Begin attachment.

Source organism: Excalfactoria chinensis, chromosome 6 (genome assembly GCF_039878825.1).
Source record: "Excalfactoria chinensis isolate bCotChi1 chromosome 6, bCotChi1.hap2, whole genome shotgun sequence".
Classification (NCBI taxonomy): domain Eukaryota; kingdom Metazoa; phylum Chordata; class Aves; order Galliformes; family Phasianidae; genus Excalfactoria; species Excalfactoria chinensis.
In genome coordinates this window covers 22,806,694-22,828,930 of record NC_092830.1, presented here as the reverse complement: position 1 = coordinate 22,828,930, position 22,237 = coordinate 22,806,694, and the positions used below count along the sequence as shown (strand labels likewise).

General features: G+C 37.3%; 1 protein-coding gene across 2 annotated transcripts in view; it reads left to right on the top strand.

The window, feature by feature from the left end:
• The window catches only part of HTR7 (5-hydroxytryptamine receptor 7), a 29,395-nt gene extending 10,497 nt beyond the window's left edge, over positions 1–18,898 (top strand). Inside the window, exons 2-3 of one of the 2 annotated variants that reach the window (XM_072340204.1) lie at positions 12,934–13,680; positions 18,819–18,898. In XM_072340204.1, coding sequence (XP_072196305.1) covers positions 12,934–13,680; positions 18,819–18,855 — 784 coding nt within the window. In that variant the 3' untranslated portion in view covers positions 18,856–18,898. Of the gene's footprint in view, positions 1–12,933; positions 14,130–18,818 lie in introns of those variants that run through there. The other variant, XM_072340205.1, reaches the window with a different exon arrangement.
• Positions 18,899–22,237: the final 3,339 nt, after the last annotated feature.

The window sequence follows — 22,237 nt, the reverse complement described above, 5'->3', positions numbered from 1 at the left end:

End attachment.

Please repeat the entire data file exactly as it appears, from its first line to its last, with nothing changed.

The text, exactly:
Source organism: Excalfactoria chinensis, chromosome 6 (genome assembly GCF_039878825.1).
Source record: "Excalfactoria chinensis isolate bCotChi1 chromosome 6, bCotChi1.hap2, whole genome shotgun sequence".
Classification (NCBI taxonomy): domain Eukaryota; kingdom Metazoa; phylum Chordata; class Aves; order Galliformes; family Phasianidae; genus Excalfactoria; species Excalfactoria chinensis.
In genome coordinates this window covers 22,806,694-22,828,930 of record NC_092830.1, presented here as the reverse complement: position 1 = coordinate 22,828,930, position 22,237 = coordinate 22,806,694, and the positions used below count along the sequence as shown (strand labels likewise).

General features: G+C 37.3%; 1 protein-coding gene across 2 annotated transcripts in view; it reads left to right on the top strand.

The window, feature by feature from the left end:
• The window catches only part of HTR7 (5-hydroxytryptamine receptor 7), a 29,395-nt gene extending 10,497 nt beyond the window's left edge, over positions 1–18,898 (top strand). Inside the window, exons 2-3 of one of the 2 annotated variants that reach the window (XM_072340204.1) lie at positions 12,934–13,680; positions 18,819–18,898. In XM_072340204.1, coding sequence (XP_072196305.1) covers positions 12,934–13,680; positions 18,819–18,855 — 784 coding nt within the window. In that variant the 3' untranslated portion in view covers positions 18,856–18,898. Of the gene's footprint in view, positions 1–12,933; positions 14,130–18,818 lie in introns of those variants that run through there. The other variant, XM_072340205.1, reaches the window with a different exon arrangement.
• Positions 18,899–22,237: the final 3,339 nt, after the last annotated feature.

The window sequence follows — 22,237 nt, the reverse complement described above, 5'->3', positions numbered from 1 at the left end: